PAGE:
Gas detection is a valuable tool for occupations needing to handle and use hazardous gas. There are three categories of hazardous gases industries can identify: flammable, toxic, and asphyxiant.
Combustion is a basic chemical reaction between a substance and oxygen, resulting in released energy in the form of heat. Flammable gases such as methane and propane do not have a personal exposure limit but are fire and explosion risks. For combustible gases, exposure limits are measured as flammable limits. Gases that are risks for fires and explosions have a limited range of concentration for the reaction to occur, classified as upper and lower explosive levels (UEL or LEL).
Toxic gas presents the risk of poisoning, with some displays major health risks at very low concentrations. Gases such as hydrogen sulfide and carbon monoxide are examples of toxic gas. Exposure limits are measured in parts per million (ppm) and parts per billion (ppb) and can be inhaled, ingested, or absorbed through the skin. Short and long-term exposures have a variety of risks, but gas detection instruments can keep employees from danger.
Asphyxiant hazard involves the alternation of oxygen in the air. The standard concentration of oxygen we breathe is 20.9% and when it falls below 19.5% or rises above 24%, can create a hazardous environment. Oxygen depletion can be caused by several factors and occurs when oxygen levels start falling. This occurs when an inert atmosphere is created, or when oxygen is displaced by another gas. Oxygen enrichment is when oxygen levels start to increase, leading to spontaneous combustion due to oxygen creating a more flammable environment.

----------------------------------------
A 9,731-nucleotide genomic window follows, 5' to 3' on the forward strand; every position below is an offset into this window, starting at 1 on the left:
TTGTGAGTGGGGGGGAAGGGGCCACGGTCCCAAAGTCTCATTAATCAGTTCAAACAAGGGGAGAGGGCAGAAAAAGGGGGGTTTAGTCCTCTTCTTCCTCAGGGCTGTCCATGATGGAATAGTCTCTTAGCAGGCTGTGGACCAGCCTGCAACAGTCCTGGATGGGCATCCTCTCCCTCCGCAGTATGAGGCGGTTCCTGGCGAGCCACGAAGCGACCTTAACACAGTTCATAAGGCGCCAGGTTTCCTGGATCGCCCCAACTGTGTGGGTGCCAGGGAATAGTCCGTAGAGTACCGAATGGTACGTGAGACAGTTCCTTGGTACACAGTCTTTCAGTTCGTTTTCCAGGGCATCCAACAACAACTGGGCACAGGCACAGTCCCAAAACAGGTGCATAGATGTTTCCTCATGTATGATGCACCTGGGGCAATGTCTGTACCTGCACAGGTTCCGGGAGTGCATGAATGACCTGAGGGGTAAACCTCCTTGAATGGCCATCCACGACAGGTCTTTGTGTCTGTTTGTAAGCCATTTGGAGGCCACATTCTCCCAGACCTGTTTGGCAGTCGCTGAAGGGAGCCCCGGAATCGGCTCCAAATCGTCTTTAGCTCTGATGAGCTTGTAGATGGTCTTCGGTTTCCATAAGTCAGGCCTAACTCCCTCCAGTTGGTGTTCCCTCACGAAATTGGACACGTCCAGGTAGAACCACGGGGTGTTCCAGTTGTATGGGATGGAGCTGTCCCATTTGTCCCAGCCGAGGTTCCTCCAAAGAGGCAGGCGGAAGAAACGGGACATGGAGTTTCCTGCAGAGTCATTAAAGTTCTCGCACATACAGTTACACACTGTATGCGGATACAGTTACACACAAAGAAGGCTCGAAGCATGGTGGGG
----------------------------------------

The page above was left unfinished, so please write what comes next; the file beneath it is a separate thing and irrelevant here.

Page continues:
Workplace exposure limits are used to define the area of health monitoring, aiming to ensure levels of the workplace are below statutory limits of the hazardous gas. To preserve the safety of workers, gas detection instruments are worn or implemented in the area with those limits programmed into the device. Short-term exposure limits (STEL) indicate when the concentration of the gas is in the atmosphere with no immediate effects. Long-term exposure limits (LTEL) indicate when the gas is reaching a determined higher concentration. Gases with long-term exposure limits can be present for long periods of time without any immediate effects.
The Occupational Safety and Health Administration (OSHA) assists companies with exposure limits by providing gas charts and other useful information about the gases they use. Other agencies and programs aid in the process as well, and some assist with regulations to make sure the gases used don’t create other risks. Otis Instruments offers a vast selection of Wired and WireFree easy-to-use, robust, and configurable gas detectors and monitors capable of detecting both toxic and non-toxic gases for diverse applications. More information regarding gases used in your industry and their exposure limits can be provided by a team member. To ask a question, learn about other solutions for your industry, contact Otis Instruments today!